Nevertheless, studies have found that this doesn’t occur in people who consume up to 100 grams of protein daily, as long as this is balanced with plenty of plant foods and adequate calcium intake
In fact, research suggests that older women, in particular, appear to have better bone density when they consume higher amounts of protein
In a large, six-year observational study of over 144,000 postmenopausal women, higher protein intake was linked to a lower risk of forearm fractures and significantly higher bone density in the hip, spine and total body
What’s more, diets containing a greater percentage of calories from protein may help preserve bone mass during weight loss.
In a one-year study, women who consumed 86 grams of protein daily on a calorie-restricted diet lost less bone mass from their arm, spine, hip and leg areas than women who consumed 60 grams of protein per day
A low protein intake can lead to bone loss, while a high protein intake can help protect bone health during aging and weight loss.
- Eat High-Calcium Foods Throughout the Day
Calcium is the most important mineral for bone health, and it’s the main mineral found in your bones.
Because old bone cells are constantly broken down and replaced by new ones, it’s important to consume calcium daily to protect bone structure and strength.
The RDI for calcium is 1,000 mg per day for most people, although teens need 1,300 mg and older women require 1,200 mg
However, the amount of calcium your body actually absorbs can vary greatly.
Interestingly, if you eat a meal containing more than 500 mg of calcium, your body will absorb much less of it than if you consume a lower amount.
Therefore, it’s best to spread your calcium intake throughout the day by including one high-calcium food from this list at each meal.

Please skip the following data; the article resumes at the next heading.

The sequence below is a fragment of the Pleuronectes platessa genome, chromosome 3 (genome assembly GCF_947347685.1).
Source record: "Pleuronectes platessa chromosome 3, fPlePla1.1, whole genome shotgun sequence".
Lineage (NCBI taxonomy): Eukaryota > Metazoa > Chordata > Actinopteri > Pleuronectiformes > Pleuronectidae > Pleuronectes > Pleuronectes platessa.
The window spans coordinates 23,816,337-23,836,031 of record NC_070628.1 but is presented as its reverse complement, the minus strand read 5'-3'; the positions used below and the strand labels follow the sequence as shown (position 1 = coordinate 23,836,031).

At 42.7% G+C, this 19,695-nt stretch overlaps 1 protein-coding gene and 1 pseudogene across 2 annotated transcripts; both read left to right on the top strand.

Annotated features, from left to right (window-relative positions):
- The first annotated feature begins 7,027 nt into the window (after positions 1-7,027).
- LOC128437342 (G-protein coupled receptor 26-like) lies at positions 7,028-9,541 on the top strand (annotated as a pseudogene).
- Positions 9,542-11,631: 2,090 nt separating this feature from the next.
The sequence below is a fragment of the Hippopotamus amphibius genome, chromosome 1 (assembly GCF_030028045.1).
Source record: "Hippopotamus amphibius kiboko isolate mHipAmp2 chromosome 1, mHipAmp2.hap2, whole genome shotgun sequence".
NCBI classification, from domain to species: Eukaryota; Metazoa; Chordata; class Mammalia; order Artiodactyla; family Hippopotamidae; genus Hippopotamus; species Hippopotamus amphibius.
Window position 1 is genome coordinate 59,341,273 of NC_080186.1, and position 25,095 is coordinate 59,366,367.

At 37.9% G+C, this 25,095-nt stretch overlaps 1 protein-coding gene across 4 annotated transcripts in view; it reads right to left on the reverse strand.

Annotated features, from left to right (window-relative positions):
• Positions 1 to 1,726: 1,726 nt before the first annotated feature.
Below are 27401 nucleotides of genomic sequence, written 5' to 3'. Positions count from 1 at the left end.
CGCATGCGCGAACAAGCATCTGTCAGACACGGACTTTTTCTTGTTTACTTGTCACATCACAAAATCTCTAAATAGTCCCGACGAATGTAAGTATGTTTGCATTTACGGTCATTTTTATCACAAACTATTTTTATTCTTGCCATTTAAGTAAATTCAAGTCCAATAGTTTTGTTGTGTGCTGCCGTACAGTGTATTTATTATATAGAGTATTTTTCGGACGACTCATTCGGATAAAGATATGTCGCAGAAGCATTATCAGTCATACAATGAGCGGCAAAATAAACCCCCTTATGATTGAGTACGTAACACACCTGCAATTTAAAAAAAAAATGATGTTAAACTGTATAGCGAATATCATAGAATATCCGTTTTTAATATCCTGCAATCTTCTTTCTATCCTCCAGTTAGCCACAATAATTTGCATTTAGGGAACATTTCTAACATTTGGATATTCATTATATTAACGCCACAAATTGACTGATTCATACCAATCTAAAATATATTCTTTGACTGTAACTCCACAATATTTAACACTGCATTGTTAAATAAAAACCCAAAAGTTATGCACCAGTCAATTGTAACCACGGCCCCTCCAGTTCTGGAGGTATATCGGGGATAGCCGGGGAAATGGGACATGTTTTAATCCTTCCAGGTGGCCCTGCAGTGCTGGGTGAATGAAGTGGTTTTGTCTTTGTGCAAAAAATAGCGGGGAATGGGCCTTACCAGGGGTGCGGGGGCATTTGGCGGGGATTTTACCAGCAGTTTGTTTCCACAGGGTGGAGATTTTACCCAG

It’s also best to get calcium from foods rather than supplements.
A recent 10-year study of 1,567 people found that although high calcium intake from foods decreased the risk of heart disease overall, those who took calcium supplements had a 22% greater risk of heart disease
Calcium is the main mineral found in bones and must be consumed every day to protect bone health. Spreading your calcium intake throughout the day will optimize absorption.
- Get Plenty of Vitamin D and Vitamin K
Vitamin D and vitamin K are extremely important for building strong bones.
Vitamin D plays several roles in bone health, including helping your body absorb calcium. Achieving a blood level of at least 30 ng/ml (75 nmol/l) is recommended for protecting against osteopenia, osteoporosis and other bone diseases
Indeed, studies have shown that children and adults with low vitamin D levels tend to have lower bone density and are more at risk for bone loss than people who get enough
Unfortunately, vitamin D deficiency is very common, affecting about one billion people worldwide
You may be able to get enough vitamin D through sun exposure and food sources such as fatty fish, liver and cheese. However, many people need to supplement with up to 2,000 IU of vitamin D daily to maintain optimal levels.
Vitamin K2 supports bone health by modifying osteocalcin, a protein involved in bone formation. This modification enables osteocalcin to bind to minerals in bones and helps prevent the loss of calcium from bones.
The two most common forms of vitamin K2 are MK-4 and MK-7. MK-4 exists in small amounts in liver, eggs and meat. Fermented foods like cheese, sauerkraut and a soybean product called natto contain MK-7.
A small study in healthy young women found that MK-7 supplements raised vitamin K2 blood levels more than MK-4
Nevertheless, other studies have shown that supplementing with either form of vitamin K2 supports osteocalcin modification and increases bone density in children and postmenopausal women